While these conditions can be treated with proactive measures, soldiers who used 3M's defective military earplugs could be at much greater risk for developing them long after serving due to unrealized hearing damage.

The Product is Discontinued, But Hasn’t Been Recalled

Perhaps the most concerning fact throughout 3M’s legal troubles is although the company ceased production of the defective military earplugs in 2015, there has yet to be an official recall.

This poses a serious risk for those still in possession of the product who may be unaware of the national case or potential hearing implications that could result from using it.

According to the United States Consumer Product Safety Commission (CPSC), any business that distributes consumer products has a legal obligation to report apparent defectiveness, specifically when it creates “an unreasonable risk of serious injury” such as tinnitus.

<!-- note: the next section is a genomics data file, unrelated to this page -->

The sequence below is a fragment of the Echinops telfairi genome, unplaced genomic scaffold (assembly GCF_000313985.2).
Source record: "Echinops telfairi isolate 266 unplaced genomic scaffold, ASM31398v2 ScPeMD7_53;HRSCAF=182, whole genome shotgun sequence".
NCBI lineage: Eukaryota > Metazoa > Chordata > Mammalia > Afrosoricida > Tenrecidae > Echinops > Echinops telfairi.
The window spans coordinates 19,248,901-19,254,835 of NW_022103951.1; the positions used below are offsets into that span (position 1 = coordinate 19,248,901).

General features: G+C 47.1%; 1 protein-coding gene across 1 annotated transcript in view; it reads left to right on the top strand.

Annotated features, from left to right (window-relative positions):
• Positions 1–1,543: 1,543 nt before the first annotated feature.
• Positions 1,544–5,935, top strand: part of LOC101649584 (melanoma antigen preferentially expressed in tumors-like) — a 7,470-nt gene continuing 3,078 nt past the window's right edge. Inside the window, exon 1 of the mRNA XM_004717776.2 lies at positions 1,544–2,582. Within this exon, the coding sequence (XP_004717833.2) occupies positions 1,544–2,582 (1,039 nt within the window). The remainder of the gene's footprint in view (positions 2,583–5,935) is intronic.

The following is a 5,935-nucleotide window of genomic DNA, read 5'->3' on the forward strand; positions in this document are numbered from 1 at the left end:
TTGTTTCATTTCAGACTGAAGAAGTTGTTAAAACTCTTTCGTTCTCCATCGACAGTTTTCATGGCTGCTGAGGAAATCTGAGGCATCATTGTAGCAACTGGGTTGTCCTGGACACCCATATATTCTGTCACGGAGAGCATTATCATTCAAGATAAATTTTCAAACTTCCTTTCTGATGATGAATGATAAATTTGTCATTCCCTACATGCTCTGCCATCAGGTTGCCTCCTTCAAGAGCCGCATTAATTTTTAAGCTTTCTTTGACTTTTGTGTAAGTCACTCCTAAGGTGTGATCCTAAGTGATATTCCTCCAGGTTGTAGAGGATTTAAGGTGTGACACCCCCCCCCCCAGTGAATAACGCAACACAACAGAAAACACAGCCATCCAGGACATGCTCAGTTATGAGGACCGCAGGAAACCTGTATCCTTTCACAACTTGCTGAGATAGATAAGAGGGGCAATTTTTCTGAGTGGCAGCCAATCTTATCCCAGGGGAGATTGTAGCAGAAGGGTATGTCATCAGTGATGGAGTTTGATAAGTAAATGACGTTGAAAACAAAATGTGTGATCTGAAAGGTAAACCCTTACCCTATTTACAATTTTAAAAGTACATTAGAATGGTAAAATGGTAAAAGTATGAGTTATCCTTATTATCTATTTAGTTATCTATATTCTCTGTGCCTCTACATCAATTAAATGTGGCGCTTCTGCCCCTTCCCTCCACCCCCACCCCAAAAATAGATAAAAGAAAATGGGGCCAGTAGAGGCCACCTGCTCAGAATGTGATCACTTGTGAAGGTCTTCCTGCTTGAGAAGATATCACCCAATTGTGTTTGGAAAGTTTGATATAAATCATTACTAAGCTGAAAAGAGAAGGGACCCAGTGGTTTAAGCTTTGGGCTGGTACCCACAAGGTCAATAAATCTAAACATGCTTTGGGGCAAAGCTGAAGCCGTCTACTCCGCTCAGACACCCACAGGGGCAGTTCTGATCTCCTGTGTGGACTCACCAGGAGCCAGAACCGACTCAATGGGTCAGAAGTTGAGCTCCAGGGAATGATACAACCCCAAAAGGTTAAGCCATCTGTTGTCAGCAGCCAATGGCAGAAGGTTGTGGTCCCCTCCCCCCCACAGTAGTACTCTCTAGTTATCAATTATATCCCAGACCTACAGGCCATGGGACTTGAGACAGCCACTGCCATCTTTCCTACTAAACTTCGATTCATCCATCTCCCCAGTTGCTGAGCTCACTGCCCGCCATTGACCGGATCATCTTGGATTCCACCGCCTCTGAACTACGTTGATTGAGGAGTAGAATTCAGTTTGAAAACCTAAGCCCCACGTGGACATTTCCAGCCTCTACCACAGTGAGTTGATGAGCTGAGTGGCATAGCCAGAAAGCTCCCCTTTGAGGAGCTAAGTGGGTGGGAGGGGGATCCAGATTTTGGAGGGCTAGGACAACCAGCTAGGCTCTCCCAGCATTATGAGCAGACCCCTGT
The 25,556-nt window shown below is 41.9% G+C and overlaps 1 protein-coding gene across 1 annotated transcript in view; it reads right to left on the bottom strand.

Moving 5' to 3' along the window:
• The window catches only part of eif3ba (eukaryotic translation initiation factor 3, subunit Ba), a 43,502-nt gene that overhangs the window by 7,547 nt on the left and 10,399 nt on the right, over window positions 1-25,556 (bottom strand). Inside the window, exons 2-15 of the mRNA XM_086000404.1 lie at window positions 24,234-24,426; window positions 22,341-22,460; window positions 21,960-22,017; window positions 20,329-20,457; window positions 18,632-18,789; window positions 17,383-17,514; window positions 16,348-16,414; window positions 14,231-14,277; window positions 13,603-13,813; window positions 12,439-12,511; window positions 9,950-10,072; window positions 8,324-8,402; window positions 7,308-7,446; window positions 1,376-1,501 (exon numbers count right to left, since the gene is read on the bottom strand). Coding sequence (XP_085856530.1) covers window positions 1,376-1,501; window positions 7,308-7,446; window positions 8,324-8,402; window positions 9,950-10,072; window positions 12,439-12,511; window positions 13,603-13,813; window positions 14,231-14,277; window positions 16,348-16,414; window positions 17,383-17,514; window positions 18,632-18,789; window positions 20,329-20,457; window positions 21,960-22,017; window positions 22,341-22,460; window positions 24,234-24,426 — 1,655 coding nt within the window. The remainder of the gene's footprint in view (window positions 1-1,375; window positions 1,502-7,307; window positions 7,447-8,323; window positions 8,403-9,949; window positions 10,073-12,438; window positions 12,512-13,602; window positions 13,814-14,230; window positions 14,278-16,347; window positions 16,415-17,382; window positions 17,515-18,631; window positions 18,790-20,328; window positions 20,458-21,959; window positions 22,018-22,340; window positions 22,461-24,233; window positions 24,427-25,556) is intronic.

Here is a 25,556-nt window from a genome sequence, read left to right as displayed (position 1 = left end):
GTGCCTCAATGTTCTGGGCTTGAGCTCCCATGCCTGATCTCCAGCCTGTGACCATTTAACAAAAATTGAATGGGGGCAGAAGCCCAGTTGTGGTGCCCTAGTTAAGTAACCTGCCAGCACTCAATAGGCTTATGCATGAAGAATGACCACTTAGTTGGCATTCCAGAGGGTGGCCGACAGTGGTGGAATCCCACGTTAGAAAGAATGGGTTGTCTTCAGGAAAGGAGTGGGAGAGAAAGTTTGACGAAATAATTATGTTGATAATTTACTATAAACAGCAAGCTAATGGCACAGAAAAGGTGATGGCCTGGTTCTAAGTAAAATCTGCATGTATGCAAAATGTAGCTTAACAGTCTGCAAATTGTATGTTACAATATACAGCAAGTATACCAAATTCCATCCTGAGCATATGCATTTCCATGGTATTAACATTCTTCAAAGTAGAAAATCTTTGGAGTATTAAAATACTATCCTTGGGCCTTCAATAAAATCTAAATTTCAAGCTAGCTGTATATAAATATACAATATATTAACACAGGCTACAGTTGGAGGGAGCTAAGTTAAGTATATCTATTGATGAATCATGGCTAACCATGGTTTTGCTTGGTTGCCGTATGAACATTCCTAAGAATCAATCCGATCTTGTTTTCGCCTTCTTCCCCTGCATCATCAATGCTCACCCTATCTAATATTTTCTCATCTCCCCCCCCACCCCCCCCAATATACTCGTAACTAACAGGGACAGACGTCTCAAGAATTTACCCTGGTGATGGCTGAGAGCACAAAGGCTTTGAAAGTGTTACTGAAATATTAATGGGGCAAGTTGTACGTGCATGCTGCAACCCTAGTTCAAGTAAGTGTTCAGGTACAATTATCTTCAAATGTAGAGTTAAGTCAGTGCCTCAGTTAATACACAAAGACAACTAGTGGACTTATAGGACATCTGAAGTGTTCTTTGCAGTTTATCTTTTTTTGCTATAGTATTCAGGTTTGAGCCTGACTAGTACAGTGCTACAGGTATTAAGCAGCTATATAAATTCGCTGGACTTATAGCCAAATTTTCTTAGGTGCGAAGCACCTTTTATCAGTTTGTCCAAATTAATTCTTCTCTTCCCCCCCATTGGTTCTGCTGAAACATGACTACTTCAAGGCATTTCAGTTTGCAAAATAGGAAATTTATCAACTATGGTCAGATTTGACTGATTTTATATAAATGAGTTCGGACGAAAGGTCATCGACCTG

The CPSC allows a business to withhold publicly disclosing a recall notification for a faulty product until a written action plan is established. The fact though nearly four years have passed since the earplugs stopped being produced suggests this lack of action is to parallel 3M's claim of no wrongdoing.

Are You Affected?

Did you serve in the U.S. armed forces between 2003-2015 while using defective military earplugs supplied by 3M?

If you or a loved one are dealing with hearing loss damage or tinnitus you could be entitled to compensation. You are not alone, veterans around the country are coming together with military earplug lawsuits to let their voices be heard.

We can help find you find the right legal team to take on your case. Contact us with your information to learn more.

James Beltz